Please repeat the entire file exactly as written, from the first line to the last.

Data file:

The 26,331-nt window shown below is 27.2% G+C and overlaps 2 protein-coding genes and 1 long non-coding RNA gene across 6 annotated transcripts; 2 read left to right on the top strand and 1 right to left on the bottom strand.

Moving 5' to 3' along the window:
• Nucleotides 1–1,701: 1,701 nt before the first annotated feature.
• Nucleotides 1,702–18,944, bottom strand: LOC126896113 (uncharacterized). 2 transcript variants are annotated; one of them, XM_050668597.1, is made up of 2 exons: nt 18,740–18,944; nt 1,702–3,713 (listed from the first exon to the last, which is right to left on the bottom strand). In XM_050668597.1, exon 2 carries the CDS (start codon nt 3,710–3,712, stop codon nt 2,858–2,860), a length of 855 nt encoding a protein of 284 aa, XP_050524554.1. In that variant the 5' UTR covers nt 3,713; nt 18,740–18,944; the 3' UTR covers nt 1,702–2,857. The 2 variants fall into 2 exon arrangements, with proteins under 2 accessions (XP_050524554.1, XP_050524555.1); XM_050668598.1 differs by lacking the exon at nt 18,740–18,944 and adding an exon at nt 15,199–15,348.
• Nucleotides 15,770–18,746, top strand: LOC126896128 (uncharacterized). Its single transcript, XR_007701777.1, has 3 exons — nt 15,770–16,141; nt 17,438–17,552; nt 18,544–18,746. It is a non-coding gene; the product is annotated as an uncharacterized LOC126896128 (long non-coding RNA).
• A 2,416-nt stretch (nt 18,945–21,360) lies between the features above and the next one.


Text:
The 26,331-nt window shown below is 27.2% G+C and overlaps 2 protein-coding genes and 1 long non-coding RNA gene across 6 annotated transcripts; 2 read left to right on the top strand and 1 right to left on the bottom strand.

Moving 5' to 3' along the window:
• Nucleotides 1–1,701: 1,701 nt before the first annotated feature.
• Nucleotides 1,702–18,944, bottom strand: LOC126896113 (uncharacterized). 2 transcript variants are annotated; one of them, XM_050668597.1, is made up of 2 exons: nt 18,740–18,944; nt 1,702–3,713 (listed from the first exon to the last, which is right to left on the bottom strand). In XM_050668597.1, exon 2 carries the CDS (start codon nt 3,710–3,712, stop codon nt 2,858–2,860), a length of 855 nt encoding a protein of 284 aa, XP_050524554.1. In that variant the 5' UTR covers nt 3,713; nt 18,740–18,944; the 3' UTR covers nt 1,702–2,857. The 2 variants fall into 2 exon arrangements, with proteins under 2 accessions (XP_050524554.1, XP_050524555.1); XM_050668598.1 differs by lacking the exon at nt 18,740–18,944 and adding an exon at nt 15,199–15,348.
• Nucleotides 15,770–18,746, top strand: LOC126896128 (uncharacterized). Its single transcript, XR_007701777.1, has 3 exons — nt 15,770–16,141; nt 17,438–17,552; nt 18,544–18,746. It is a non-coding gene; the product is annotated as an uncharacterized LOC126896128 (long non-coding RNA).
• A 2,416-nt stretch (nt 18,945–21,360) lies between the features above and the next one.